In the military, young horses / horses in training were known as ‘remounts’ and spent 2yrs in basic training which involved – XC, Jumping, Hacking – ALL to encourage the horse to think FORWARDS with a long neck. WHY? Because after 2 yrs of this kind of exercise they KNEW they would have the back!!! The best kind of exercise for the topline is stretching from poll to tail, so forward work in a nice stretched or novice outline is imperative for building the required strength in the back.
The neck position is RELATIVE to the SUPPLENESS of the BACK and the ability to FLEX the HAUNCHES
3. Back Fascia
The fascial system generally supports, stabilizes, and cushions. It also is responsible for movement. Muscle tissue is actually connective tissue strands with attached biochemicals that produce fiber shortening (muscle contraction). The back fascia is like a connective web over the horses back.
There are two wheels in a horse. The front wheel is the front legs / neck and rotates anticlockwise. The rear wheel is the haunches and rotates clockwise. The back fascia is able to stretch and contract like elastic as the body moves which helps supports the horses system. When the horses back is blocked this fascia becomes tense and looses the elastic nature. In a stiff back, you very often have stiff hamstrings and the hind legs can no longer step under properly.
The more TENSION in the BACK, the more you LOOSE the HIND LEG.
A word on HyperFlexion:
The ‘theory’ for hyperflexion is bio mechanically it works by STRETCHING the topline from poll to tail and raises the back. And in all fairness – this is EXACTLY what it does!! BUT!............................
What it also does is OVERSTRETCH the system. The neck is put in an extreme stretch and although this does raise the back, the fascia and muscles are then unable to work in their elastic motion of stretch / contract as the limbs move.
So if we imagine we place our hands together and put an elastic band over the two, if we clap our hands, the elastic band stretches and contracts as our hands move in and out. This is like the normal action of the topline muscle chains. If we then tighten the elastic band so it is at full stretch and THEN try and clap our hands – what happens? Well, for one we cant move our hands so easily or as far apart. And secondly, the elastic will start to split under the pressure.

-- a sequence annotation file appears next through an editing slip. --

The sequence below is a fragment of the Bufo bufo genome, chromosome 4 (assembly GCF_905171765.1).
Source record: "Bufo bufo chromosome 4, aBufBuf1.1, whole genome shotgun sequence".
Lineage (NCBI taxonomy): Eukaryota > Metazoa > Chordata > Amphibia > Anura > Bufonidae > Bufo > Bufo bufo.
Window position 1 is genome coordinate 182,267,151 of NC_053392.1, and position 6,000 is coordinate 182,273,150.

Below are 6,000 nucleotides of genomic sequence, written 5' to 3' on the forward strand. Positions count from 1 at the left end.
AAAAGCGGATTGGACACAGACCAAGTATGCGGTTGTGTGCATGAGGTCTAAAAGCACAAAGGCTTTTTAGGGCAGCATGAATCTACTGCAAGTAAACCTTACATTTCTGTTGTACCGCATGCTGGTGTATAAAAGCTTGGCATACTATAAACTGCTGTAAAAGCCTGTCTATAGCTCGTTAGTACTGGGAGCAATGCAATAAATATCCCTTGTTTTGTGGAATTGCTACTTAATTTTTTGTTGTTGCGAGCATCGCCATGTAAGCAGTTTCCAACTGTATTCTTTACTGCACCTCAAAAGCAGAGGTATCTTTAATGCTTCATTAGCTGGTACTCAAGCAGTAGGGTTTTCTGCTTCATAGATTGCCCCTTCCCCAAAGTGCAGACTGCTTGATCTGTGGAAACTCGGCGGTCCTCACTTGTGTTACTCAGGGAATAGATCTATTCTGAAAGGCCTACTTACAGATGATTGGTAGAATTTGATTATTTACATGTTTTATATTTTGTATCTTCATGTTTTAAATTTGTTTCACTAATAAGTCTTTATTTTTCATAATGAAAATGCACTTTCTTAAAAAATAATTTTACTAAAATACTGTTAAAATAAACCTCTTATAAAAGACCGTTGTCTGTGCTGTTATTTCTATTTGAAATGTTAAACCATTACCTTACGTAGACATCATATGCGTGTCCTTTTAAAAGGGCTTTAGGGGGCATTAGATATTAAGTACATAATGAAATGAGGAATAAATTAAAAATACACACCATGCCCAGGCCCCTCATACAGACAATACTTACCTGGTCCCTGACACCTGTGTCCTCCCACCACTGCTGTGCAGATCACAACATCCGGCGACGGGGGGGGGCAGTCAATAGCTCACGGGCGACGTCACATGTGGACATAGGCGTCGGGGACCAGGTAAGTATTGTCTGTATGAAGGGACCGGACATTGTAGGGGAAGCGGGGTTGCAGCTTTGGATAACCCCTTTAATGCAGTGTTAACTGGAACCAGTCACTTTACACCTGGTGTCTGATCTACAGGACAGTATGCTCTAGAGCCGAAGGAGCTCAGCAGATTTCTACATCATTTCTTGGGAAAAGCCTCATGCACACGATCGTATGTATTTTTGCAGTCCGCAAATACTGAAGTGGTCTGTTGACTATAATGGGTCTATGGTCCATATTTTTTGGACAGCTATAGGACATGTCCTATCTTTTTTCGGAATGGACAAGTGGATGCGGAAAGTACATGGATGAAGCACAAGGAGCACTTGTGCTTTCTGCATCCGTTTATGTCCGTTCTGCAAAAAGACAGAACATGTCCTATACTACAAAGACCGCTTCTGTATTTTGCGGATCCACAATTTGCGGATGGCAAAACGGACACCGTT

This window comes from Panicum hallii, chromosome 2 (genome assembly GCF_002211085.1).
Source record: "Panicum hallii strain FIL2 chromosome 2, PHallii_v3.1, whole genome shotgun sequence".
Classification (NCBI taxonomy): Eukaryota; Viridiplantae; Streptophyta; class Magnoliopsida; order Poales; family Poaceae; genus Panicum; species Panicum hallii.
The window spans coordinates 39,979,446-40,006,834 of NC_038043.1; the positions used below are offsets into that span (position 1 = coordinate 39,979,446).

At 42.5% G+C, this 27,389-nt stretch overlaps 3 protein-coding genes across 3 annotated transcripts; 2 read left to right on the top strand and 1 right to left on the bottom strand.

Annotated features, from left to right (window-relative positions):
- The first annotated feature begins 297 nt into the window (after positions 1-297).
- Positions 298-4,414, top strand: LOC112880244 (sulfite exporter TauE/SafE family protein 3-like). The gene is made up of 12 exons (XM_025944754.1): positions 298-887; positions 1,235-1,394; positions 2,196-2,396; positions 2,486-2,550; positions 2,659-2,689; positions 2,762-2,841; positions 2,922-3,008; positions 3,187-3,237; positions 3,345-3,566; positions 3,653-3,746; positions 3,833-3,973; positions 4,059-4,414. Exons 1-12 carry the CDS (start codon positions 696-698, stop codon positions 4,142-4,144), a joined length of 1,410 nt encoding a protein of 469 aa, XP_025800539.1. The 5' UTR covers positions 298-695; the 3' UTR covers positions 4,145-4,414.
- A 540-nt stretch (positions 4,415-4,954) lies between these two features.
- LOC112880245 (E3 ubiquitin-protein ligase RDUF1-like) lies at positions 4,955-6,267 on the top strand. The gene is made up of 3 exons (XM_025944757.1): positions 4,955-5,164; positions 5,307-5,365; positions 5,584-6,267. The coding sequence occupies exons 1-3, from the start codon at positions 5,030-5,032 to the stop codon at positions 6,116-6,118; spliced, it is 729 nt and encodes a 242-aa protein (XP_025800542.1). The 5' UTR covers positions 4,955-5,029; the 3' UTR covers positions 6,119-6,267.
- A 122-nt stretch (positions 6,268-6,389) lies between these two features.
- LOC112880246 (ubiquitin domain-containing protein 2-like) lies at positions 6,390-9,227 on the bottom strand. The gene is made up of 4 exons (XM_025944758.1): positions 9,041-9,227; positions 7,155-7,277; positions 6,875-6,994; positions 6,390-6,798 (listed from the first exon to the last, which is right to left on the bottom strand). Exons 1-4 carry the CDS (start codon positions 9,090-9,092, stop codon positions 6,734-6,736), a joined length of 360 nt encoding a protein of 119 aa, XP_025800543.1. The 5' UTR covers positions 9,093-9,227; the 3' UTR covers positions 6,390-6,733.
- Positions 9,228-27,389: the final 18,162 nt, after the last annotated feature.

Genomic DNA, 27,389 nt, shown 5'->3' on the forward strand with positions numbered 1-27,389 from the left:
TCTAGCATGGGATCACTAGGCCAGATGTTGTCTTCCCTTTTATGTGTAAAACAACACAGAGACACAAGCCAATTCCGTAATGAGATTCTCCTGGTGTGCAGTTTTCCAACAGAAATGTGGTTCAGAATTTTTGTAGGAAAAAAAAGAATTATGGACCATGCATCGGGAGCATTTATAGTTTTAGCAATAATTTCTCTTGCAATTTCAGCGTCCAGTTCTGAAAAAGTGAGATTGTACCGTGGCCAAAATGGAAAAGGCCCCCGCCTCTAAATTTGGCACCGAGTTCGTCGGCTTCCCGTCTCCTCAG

So same for the horse! One, you will loose the free natural paces of the horse as the limb action is inhibited and you will also start to overstretch and damage the muscles and fascia.
The hyperflexion people say that it works by the use of a triangle system involving the shoulders / back / abdominals and the neck is purely for gymnastics!! But this only works when the horse is standing still. When the horse moves, the dynamic system can only work by the abdominals pulling the hind legs under, then in the moment of suspension there is no weight on the back. When the hind leg lands, the abs must relax, the rider sits on the back and the neck comes FORWARDS. So the neck is needed in the process of the horse moving!!
Finally hyperflexion is not only physically harmful for horses but mentally too. Physical and mental tension causes muscles tension, so we increase the problem tenfold!
GAITS INDICATE TENSION
We were shown a selection of photos showing the following examples of BACK and LEG movers to understand abnormalities in gaits.
In trot, the hind canon and front fore arm should be parallel. The energy created by the hindleg moves through a relaxed and supple back and comes THROUGH the body in EQUAL PROPORTIONS. This way of going = a BACK MOVER
Absoloute Elevation – too high a neck postion for the back to handle will result in a stiff back and a broken diagonal trot.
EXTREME examples = compressed neck / high quarters / hind legs trailing and unable to move!! = LEG MOVERS
A LEG MOVER should NEVER win a prize even if the test was technically perfect!!! PURITY OF THE PACES MUST TAKE PRECEDENCE!